What’s a ‘Tampa Bay Bustdown’? Let rapper Yung Gravy explain

The streaming sensation is amped to finally drop his ode to the region at Jannus Live on Friday.
Yung Gravy will perform at Jannus Live in St. Petersburg on Friday. Courtesy of Piper Ferguson
Yung Gravy will perform at Jannus Live in St. Petersburg on Friday. Courtesy of Piper Ferguson
Published October 22
Updated October 22

If 2019 is the year Lil Nas X’s Old Town Road took country rap worldwide, let the record show that Tampa Bay got its eight seconds of fame at the rodeo, too.

It just came courtesy of a rapper from Rochester, Minn.

That would be Yung Gravy, a.k.a. 23-year-old Matt Hauri, creator of the streaming hit Tampa Bay Bustdown.

“I’ve never been to Tampa Bay,” Gravy admitted by email this week, days before his concert Friday at Jannus Live in St. Petersburg. “I have been a fan of the Bucs forever, though, and I always play as the Lightning in NHL.”

While Gravy may not yet be a household name, his streaming spins have reached the hundreds of millions, with Tampa Bay Bustdown, released in August, up to 5.5 million on Spotify. The onetime DIY rapper signed with Republic Records thanks to his syrupy delivery, goofball lyrics and trap beats built around eccentric samples (the barbershop staple Mr. Sandman in Mr. Clean, Player’s ’70s slow jam Baby Come Back in Cheryl).

Tampa Bay Bustdown, a duet with Chicago rapper Chief Keef, fits right into that mold. Driven by acoustic guitars, fiddles and a low-riding beat, the song interpolates country singer Josh Turner’s Your Man (“Baby, lock the door and turn the lights down low ...”) and references Garth Brooks, the Chattahoochee River and, why not, Harry Potter and Mary Poppins.

“The song got started about a year ago after (producer) Y2K and I rewatched Deliverance,” Gravy said. “The movie brought me back to some run-ins I had with the law in rural Georgia back when I was 18, and my other experiences from down south. The dueling banjos scene partially inspired the beat, and I wrote the lyrics while reminiscing on highlights from down south and some of the experiences I had with country folks down there.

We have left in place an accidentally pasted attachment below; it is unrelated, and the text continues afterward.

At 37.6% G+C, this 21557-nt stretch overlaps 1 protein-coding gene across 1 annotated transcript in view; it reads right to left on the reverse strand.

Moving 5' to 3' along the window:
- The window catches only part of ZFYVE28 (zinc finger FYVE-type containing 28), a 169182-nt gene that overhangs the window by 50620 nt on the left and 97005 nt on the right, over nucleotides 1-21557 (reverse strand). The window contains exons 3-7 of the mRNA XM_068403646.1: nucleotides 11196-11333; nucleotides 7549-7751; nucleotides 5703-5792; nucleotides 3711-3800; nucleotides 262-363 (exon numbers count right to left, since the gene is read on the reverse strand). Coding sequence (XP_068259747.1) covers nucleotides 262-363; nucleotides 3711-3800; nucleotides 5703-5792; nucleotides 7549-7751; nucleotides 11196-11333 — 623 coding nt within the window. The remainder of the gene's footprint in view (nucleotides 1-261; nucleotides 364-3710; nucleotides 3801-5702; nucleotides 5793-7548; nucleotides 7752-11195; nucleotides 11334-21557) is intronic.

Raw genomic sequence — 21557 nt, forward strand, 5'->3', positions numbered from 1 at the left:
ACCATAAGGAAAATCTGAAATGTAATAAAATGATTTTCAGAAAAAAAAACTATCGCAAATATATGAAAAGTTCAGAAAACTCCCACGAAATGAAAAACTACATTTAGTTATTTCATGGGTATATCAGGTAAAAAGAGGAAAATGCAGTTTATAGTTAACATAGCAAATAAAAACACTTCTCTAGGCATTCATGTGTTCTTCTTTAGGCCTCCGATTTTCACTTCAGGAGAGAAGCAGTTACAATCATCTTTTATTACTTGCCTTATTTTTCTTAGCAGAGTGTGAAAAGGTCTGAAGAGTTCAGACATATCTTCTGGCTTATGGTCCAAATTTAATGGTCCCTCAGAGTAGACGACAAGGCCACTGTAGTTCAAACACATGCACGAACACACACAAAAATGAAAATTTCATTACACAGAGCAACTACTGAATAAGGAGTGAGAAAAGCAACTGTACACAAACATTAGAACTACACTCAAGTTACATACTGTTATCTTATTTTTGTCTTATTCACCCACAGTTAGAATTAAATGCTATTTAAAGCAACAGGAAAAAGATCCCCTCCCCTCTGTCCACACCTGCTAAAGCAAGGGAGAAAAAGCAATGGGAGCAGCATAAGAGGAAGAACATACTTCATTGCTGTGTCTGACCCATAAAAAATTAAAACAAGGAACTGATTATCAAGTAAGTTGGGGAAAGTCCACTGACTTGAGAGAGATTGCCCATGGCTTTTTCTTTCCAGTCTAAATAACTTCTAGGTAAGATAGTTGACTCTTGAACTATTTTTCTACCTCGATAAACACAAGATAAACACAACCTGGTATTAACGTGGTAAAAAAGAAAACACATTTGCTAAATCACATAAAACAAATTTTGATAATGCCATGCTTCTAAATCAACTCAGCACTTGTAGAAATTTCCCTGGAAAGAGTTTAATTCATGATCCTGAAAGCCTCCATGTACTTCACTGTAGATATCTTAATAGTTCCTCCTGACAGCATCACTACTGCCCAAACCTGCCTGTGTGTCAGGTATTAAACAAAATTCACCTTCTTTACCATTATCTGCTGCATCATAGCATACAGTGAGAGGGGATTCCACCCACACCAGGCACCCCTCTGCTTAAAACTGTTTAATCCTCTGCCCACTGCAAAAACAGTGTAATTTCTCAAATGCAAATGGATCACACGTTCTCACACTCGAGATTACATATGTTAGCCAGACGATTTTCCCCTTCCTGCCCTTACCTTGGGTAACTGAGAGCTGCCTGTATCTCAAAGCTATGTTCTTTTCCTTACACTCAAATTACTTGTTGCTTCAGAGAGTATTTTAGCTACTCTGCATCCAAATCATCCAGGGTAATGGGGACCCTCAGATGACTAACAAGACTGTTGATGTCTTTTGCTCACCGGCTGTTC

“We chose the name Tampa Bay Bustdown because of how nicely that flows off the tongue, without realizing that Tampa isn’t exactly the most ‘Dirty South’ type of city that I’m singing about.”

The chorus:

Baby, cock the Glock and then I let it spray

Bust it out the Chevrolet

Goin’ fishing for your bitch today

We drunk in Tampa Bay

And we gon’ hit a lick, we getting rich today

Okay, sure, it’s not for everyone. But the record-smashing Old Town Road showed the mainstream mega-potential for country-flavored rap songs like Tampa Bay Bustdown, Blanco Brown’s The Git Up or Lil Tracy’s Like a Farmer.

“We started the song about a year ago, before we had heard Lil Tracy or Lil Nas X’s country rap songs. Love those songs, by the way,” Gravy said. “Chief Keef and I loved the idea of having an 808 (drum machine) combined with a banjo, but neither of us really have much of a country background. I’ve heard all the big country hits and partied with some country folks, so even though I didn’t grow up country at all, I’m definitely down for a little yee-haw every once in a while.”

As you might expect, the reaction in Tampa Bay to a song about getting drunk in Tampa Bay has been pretty hot. Gravy said he has even heard about the Lightning using his music in videos, “so now I’m officially loyal forever.”

“I’ve never seen so much love from a particular city since my hometown,” he said. “It’s been awesome seeing all the existing fans from the area get hyped and seeing new fans from Tampa slide into my DMs.”

And on Friday, he’s ready to bring the Bustdown home where it belongs.

“I don’t want to give anything away, but we got something extra crazy planned for the show on Friday,” he said. “Can’t wait, baby.”

IF YOU GO

Yung Gravy

With Tiiiiiiiiiip and Savage Realm. $24.50 and up. 8 p.m. Friday. Jannus Live, 200 First Ave. N, St. Petersburg. (727) 565-0550. jannuslive.com.

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